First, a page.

1st row: Skincare products, from £7.40, Neal's Yard Remedies, T: (0)84 5262 3145, www.nealsyardremdies.com, Worksmock coat, £545 made to order, Universal Utility, T: 0207 249 5295, Pin striped trousers, £450, Universal Utility, as above, Péro gingham dress, £315, Selvedge T: +44 (0)20 8341 9721, www.selvedge.org, Khadi & Co dress, £340, Egg, T: +44 (0)20 7235 9315, www.eggtrading.eu, Dosa dress, £500, Egg as above, Peasant shirt £395 Universal Utiility as above, www.loupcharmant.com 2nd row: Luisa Cevese Riedizioni washbag, £50, Selvedge as above, Péro shirt dress, £240, Few and Far, T: +44 (0)20 7225 7070, www.fewandfar.net, Fabric notebooks, from £4.95, Few and Far as above, Telephone purse £18 Terisa Green T: +44 (0)1509261691, www.teresagreen.co.uk, Throw, £200, Egg as above, Skirt, €610, Daniela Gregis, T: +39 (0)35 236 833, www.danielagregis.com, 3rd row: Ghaggo shirt dress, £250, Few and Far as above, Luisa Cevese Riedizioni travel bag, £300, Selvedge as above, Selvedge Magazine, £10, Selvedge as above, Côté Bastide towels, from £7.50, Selvedge as above Dobby spot pyjamas, £39, Toast, T: +44 (0)84 4557 5200, www.toast.co.uk, Dosa tunic, £240, trousers, £140, Egg as above, Love Bengaluru book, £17.99, Selvedge as above, 4th row: Swimsuit, £62, Red or Dead, T: +44 (0)19 2380 4458, www.redordead.com, Striped socks, from £28.50, Daniela Gregis, Selvedge as above, Polka-dot scarf, £18, Bonpoint, T: +44 (0)20 7235 1441, www.bonpoint.com,Trousers €295, Daniela Gregis as above, Oktomat Camera, £35, Lomography, T: +1 21 259 4353, www.lomography.com, Péro scarf, £249, Selvedge as above, Bracelets, from 50p from a market in India 5th row: Voil pirate shirt, £425, Universal Utility as above, Underwear, from £20, Hanro, T: +43 (0)55 23 5050, www.hanro.com Crop top, £34.50, Hanro as above Crop top, £40, Hanro as above, Darby twisted seagrass hat, £220, Egg as above, Travel Journals, £9.75, Suki, T: +44 (0)12 7354 2600, www.suki.co.uk, Casey Vidalenc coat £680, Egg as above, 6th row: Bensimon canvas lace ups, £27.95, Bohemia, T: +44 (0)13 1447 2630, www.bohemiadesign.co.uk, Mixed fruit travel sweets (200g), £2, Smith Kendon, T: +44 (0)12 0685 5547, www.sweetstall.com, Cashmere scarf, £125, Khadi & Co, Selvedge as above, Clogs, £30, Torpatoffeln, T: +46 4727 0683, www.torpatoffeln.se, British passport, £77.50, Passport Office, T: +44 (0)84 5722 3344, www.postoffice.co.uk, Gingham bag, €295, Daniela Gregis as above Péro gingham dress, £280, Selvedge as above.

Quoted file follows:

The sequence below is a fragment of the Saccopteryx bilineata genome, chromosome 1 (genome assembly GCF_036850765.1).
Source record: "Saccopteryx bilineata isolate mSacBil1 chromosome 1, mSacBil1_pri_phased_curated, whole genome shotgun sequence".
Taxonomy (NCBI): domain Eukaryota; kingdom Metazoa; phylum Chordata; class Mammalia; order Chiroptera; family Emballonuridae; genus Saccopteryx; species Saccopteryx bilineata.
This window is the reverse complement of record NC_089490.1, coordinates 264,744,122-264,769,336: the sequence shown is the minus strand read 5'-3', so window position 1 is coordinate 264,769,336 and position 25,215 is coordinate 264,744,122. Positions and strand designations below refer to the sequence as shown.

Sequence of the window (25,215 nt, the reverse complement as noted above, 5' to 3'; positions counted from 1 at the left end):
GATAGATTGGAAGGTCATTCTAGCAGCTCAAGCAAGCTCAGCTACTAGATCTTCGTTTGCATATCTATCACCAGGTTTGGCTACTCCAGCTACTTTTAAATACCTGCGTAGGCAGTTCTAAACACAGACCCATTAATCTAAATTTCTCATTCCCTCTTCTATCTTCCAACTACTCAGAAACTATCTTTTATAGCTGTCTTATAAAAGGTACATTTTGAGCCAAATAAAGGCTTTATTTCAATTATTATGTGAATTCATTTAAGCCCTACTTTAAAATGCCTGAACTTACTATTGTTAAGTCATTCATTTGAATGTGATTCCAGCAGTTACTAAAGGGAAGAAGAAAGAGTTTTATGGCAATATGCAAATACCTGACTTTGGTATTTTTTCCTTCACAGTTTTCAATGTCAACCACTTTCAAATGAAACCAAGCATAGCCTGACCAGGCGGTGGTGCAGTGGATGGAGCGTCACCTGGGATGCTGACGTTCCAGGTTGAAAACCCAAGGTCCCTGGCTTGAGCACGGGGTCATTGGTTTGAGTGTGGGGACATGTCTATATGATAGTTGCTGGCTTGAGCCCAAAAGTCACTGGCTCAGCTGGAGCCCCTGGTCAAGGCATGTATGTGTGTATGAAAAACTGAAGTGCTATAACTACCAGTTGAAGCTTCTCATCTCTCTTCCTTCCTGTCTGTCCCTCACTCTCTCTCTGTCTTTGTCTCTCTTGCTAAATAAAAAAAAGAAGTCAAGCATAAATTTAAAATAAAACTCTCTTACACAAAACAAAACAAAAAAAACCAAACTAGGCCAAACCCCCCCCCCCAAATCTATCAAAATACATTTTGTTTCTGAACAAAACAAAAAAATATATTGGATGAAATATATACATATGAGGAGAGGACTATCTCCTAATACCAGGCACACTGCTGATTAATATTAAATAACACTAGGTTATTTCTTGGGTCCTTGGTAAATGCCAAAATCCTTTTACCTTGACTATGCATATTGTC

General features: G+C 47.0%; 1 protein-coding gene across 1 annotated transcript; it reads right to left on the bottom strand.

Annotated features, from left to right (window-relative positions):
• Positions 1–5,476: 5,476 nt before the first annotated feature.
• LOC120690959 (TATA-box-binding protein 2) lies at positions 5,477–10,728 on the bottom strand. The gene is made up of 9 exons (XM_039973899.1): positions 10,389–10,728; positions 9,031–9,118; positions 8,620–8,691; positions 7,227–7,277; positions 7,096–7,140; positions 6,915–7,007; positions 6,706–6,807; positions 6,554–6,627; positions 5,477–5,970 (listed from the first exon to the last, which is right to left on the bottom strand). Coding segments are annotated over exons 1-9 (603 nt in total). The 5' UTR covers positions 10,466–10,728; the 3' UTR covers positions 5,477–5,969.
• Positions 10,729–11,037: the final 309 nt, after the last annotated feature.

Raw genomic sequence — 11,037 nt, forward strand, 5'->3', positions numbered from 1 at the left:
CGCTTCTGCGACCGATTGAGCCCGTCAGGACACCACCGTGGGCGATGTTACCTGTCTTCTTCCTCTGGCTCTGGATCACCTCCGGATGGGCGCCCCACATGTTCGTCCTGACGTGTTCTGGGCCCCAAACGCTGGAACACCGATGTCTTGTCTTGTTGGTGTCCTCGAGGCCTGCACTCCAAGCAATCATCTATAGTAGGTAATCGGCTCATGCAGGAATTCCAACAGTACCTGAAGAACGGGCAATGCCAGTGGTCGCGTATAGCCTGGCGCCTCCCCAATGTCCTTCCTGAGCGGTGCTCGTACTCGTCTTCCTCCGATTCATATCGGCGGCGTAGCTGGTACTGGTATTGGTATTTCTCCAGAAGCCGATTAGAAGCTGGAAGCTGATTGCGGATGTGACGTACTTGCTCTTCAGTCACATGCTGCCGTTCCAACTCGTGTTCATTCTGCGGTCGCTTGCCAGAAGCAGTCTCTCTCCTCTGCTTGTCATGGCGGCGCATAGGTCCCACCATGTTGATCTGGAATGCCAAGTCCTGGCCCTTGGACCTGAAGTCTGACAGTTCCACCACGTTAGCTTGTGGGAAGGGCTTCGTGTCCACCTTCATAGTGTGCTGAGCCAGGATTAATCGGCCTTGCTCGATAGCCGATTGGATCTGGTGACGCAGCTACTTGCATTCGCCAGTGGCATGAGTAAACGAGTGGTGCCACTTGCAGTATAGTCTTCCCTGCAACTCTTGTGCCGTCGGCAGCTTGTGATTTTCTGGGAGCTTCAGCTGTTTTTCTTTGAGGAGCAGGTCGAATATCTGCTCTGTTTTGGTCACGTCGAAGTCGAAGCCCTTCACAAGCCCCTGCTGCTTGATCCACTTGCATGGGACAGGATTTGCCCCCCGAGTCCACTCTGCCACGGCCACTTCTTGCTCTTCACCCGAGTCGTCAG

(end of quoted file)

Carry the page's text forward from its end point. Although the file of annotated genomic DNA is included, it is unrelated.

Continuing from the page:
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Why the merchant side of the huge Manchester fabric trade has had almost no recognition is a mystery. Without merchants, who came to Manchester from all over the world to buy fabric for their home markets, there would not have been seven million miles of fabric exported from Manchester in 1913. And mill owners could never have stated: “We make for England before breakfast and for the rest of the world after.”